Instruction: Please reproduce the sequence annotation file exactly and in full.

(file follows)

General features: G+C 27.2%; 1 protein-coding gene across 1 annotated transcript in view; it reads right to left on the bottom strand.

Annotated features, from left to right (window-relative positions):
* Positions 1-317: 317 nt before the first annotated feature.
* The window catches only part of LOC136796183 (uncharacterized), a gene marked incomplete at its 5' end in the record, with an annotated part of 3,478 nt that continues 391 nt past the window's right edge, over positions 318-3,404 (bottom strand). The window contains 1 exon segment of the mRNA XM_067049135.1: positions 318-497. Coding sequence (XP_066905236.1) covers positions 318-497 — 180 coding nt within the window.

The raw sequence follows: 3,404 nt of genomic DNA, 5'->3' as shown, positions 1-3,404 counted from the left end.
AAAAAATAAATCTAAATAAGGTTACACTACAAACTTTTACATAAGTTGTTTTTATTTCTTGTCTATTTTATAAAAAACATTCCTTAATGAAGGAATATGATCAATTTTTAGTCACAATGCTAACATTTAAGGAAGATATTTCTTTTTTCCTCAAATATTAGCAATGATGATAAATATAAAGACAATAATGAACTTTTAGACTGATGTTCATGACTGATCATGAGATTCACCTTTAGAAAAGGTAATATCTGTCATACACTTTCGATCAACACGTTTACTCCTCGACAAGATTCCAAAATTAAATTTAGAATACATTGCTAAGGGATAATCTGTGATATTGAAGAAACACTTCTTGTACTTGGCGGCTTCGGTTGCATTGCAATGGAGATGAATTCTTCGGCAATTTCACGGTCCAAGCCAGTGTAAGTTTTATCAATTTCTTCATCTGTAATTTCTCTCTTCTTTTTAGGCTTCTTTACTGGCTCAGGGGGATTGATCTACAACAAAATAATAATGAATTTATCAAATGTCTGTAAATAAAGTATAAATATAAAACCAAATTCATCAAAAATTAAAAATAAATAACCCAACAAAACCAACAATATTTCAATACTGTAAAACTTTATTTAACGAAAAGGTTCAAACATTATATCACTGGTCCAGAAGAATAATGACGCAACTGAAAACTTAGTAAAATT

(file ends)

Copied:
General features: G+C 27.2%; 1 protein-coding gene across 1 annotated transcript in view; it reads right to left on the bottom strand.

Annotated features, from left to right (window-relative positions):
* Positions 1-317: 317 nt before the first annotated feature.
* The window catches only part of LOC136796183 (uncharacterized), a gene marked incomplete at its 5' end in the record, with an annotated part of 3,478 nt that continues 391 nt past the window's right edge, over positions 318-3,404 (bottom strand). The window contains 1 exon segment of the mRNA XM_067049135.1: positions 318-497. Coding sequence (XP_066905236.1) covers positions 318-497 — 180 coding nt within the window.

The raw sequence follows: 3,404 nt of genomic DNA, 5'->3' as shown, positions 1-3,404 counted from the left end.
AAAAAATAAATCTAAATAAGGTTACACTACAAACTTTTACATAAGTTGTTTTTATTTCTTGTCTATTTTATAAAAAACATTCCTTAATGAAGGAATATGATCAATTTTTAGTCACAATGCTAACATTTAAGGAAGATATTTCTTTTTTCCTCAAATATTAGCAATGATGATAAATATAAAGACAATAATGAACTTTTAGACTGATGTTCATGACTGATCATGAGATTCACCTTTAGAAAAGGTAATATCTGTCATACACTTTCGATCAACACGTTTACTCCTCGACAAGATTCCAAAATTAAATTTAGAATACATTGCTAAGGGATAATCTGTGATATTGAAGAAACACTTCTTGTACTTGGCGGCTTCGGTTGCATTGCAATGGAGATGAATTCTTCGGCAATTTCACGGTCCAAGCCAGTGTAAGTTTTATCAATTTCTTCATCTGTAATTTCTCTCTTCTTTTTAGGCTTCTTTACTGGCTCAGGGGGATTGATCTACAACAAAATAATAATGAATTTATCAAATGTCTGTAAATAAAGTATAAATATAAAACCAAATTCATCAAAAATTAAAAATAAATAACCCAACAAAACCAACAATATTTCAATACTGTAAAACTTTATTTAACGAAAAGGTTCAAACATTATATCACTGGTCCAGAAGAATAATGACGCAACTGAAAACTTAGTAAAATT